Educational psychologist Dr John Irvine and teacher John Stewart have written a practical guide to help children thrive in their early school years. Here they share just a few of their tips for parents.

The traditional 3Rs (reading, ‘riting and ‘rithmetic) may be fine for educating smart kids but they are not adequate for growing smart learners and helping them thrive. Help is at hand with a practical guide! Here are some tips from the guide to assist.

On the other hand, our 3Rs are basic but they are about the whole child – Respect for adults, Responsibility for themselves and Relationships with peers. How can parents promote these values? They’re basic, they’re caught, not taught – just live them! These core values strengthen positive attitudes needed for learning.

The positive attitudes that can promote successful learning are motivation, confidence, persistence and resilience. All kids have these attitudes. It’s just that those who are thriving as learners in school use these attitudes in their approach to learning. They seem to have more of these qualities, and they use them more often.


To thrive as a learner, to be engaged in the learning process, kids need to become motivated. It is clear that parents who push agendas and don’t guide are really asserting their own needs. Kids aren’t stupid – they work it out. Sooner or later there will be a clash. If your child does not feel or acknowledge a “need”, he will get to an age and then rebel. We should motivate kids so that their drive comes from their own sense of need – their desire – not what we shovel onto them.

One way of motivating boys and girls hinges on five basic needs – the basic need for survival plus the four psychological needs of belonging, power, freedom and fun. For example, belonging increases via things like time spent alone with Dad, Mum and friends who guide and nurture, and taking part in a team sport, clubs or groups.

Power increases via doing jobs around the house – taking responsibility for some part of domestic life (e.g. pool, pets, room, lawn, etc.), and receiving and managing pocket money. Freedom increases via choices with outings, mates, party invitees, selection of books to be borrowed from the library and timing for doing daily routines and jobs.


Confidence is a crucial attitude to have when it comes to learning. Confidence increases our self-esteem, and self-esteem is needed to increase confidence. Self esteem, mixed with our willingness to engage in a new task, fuels the ignition stage of learning anything new!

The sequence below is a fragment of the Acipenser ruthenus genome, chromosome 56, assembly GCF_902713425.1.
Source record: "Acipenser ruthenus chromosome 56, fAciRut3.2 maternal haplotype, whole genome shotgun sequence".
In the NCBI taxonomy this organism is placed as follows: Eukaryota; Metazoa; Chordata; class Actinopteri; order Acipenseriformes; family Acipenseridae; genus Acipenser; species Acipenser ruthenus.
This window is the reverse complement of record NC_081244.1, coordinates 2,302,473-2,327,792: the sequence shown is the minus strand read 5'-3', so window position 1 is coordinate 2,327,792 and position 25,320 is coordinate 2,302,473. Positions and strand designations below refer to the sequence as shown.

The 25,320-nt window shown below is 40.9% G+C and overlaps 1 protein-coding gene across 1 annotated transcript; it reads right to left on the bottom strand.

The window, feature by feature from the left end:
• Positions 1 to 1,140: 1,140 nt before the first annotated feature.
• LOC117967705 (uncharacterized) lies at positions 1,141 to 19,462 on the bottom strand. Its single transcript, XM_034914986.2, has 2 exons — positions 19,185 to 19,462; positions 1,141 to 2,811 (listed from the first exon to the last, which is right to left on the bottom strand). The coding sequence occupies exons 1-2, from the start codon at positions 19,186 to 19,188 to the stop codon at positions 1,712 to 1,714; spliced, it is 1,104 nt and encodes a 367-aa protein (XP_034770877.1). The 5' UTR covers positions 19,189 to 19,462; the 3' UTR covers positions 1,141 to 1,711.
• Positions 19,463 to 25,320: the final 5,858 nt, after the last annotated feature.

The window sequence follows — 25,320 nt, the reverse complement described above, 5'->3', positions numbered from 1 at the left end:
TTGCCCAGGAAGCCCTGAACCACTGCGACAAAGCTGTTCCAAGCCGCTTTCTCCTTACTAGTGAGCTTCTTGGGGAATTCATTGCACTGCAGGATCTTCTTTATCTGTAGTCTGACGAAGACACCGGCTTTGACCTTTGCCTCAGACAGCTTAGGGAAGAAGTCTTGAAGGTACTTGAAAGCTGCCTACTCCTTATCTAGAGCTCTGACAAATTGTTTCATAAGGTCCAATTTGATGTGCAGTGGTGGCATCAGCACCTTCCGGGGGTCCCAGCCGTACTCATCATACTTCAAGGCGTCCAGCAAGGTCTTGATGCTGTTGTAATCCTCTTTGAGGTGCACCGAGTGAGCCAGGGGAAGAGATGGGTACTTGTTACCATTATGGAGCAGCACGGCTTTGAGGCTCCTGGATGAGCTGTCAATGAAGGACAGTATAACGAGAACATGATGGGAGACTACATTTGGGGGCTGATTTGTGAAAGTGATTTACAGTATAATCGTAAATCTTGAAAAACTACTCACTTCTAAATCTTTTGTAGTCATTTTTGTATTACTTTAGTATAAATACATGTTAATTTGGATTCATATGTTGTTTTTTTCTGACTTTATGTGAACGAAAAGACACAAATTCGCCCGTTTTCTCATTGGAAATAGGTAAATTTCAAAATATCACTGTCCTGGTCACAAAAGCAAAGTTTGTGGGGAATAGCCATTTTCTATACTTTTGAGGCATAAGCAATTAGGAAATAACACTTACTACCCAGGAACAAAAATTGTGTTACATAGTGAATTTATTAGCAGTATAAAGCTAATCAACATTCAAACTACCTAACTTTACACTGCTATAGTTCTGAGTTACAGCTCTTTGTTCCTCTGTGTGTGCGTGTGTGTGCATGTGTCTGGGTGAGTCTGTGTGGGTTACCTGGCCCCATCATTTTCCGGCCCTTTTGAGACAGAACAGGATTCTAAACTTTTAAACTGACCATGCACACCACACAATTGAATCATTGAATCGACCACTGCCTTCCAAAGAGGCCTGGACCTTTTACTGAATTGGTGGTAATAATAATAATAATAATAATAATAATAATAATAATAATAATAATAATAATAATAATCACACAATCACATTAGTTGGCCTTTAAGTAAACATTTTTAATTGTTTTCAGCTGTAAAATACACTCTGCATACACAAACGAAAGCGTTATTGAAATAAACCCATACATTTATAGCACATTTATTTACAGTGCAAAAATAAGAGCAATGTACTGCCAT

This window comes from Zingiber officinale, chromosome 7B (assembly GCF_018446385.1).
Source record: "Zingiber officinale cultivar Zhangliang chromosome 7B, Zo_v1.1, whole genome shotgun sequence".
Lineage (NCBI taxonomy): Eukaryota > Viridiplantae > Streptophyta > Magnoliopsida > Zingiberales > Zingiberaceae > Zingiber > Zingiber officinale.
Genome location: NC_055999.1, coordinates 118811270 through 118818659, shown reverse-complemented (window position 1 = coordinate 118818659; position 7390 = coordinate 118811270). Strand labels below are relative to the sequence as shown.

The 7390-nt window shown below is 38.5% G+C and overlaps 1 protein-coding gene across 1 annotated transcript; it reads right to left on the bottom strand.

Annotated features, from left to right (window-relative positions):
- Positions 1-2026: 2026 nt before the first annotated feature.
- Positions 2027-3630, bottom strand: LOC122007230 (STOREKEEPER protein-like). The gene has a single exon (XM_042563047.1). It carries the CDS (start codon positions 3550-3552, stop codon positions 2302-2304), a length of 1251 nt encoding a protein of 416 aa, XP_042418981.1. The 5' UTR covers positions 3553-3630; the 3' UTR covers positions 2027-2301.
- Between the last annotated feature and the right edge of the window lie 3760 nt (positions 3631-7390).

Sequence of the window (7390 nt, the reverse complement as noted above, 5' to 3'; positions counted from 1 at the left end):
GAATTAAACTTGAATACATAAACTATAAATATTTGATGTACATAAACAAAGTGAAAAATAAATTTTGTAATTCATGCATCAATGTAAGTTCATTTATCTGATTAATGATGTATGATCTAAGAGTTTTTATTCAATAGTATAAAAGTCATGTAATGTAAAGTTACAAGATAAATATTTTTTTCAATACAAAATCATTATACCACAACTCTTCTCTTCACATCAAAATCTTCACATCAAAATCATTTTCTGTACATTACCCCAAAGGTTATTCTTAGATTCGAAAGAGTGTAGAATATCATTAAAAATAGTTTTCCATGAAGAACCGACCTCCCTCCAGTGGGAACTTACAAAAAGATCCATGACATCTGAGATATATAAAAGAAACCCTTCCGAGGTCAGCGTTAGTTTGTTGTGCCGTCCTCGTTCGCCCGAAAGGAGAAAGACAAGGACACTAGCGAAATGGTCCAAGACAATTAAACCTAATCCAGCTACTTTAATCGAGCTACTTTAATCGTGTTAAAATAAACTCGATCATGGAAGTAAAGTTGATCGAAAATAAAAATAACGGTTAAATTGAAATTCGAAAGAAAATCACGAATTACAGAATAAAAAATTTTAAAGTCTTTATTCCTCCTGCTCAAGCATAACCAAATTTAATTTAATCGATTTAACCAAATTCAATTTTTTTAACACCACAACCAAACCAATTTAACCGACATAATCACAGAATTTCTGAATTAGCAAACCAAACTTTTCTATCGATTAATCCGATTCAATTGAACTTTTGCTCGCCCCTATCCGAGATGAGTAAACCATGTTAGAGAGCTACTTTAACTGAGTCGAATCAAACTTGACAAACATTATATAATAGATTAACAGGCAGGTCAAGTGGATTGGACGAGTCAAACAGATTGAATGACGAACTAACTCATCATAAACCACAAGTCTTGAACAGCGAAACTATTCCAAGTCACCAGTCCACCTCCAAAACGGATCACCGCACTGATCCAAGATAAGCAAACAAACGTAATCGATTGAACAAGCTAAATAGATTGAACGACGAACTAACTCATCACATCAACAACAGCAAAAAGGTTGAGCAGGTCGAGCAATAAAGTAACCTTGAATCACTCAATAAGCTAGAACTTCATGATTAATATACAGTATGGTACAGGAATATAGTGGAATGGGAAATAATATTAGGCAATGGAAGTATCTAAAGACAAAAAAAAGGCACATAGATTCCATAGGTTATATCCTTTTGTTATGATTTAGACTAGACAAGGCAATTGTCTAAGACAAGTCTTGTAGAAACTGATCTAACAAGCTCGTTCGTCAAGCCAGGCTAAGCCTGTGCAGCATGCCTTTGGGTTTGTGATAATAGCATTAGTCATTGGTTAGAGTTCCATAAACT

Children learn a lot from your modelling. If parents lack confidence or feel powerless and anxious, it is more than likely their children will, too. Some of the things you can do include: give praise and positive reinforcement, encourage your child to take on challenges. Be an active listener; listen carefully, paying full attention. If you are disciplining your child, focus on the inappropriate action, not the person. Laugh with your child; humour is a wonderful device for making us feel connected.


Children who lack persistence give up. There can be displays of despair and anger if they don’t know an answer immediately. The catchphrase is usually, “I can’t do this; it’s too hard!” Some children just throw down any old answer: this can be work avoidance.

Be clear about your support role: too often parents step in to give a helping hand, but instead give the answer. Always give strategies or clues; don’t just give the answer. If you do have to give the answer, take your child through the steps needed – show them how you worked it out.

From an early age, when children are exploring and experimenting, don’t get into the habit of making it easy for them; let them try, re-try and fail a bit, and come back to it later. You might be surprised to find they will return to it if you praise them for their effort.

Another helpful tip: break down a task (called “chunking”). What seems a huge, complex problem is really just a lot of little tasks. If there is a large sheet of questions, colour them in groups of three, five or seven (these are the groups our working memory favours most). Encourage your child to tackle each group, one at a time.


As much as we want our kids to be happy, things do go wrong at times. Resilient kids tend to be optimistic and confident. They don’t just live the problem, but actively try to solve it; they are alert and not overly dependent on others.

What erodes resilience are things like always bailing children out, covering for them or protecting them from anything unpleasant or boring or tedious and becoming involved too soon in their problems instead of letting them try to solve their own challenges.

To help make kids more resilient acknowledge the pain and worry that he/she is currently feeling, but be positive by looking to the future, and highlight the valuable lessons he/she is learning.

Use humour to counteract feeling bad. This has to be done sensitively, and timing is everything. Give unconditional love – reinforce that your child is loved and is okay, even when others tell them that they are not.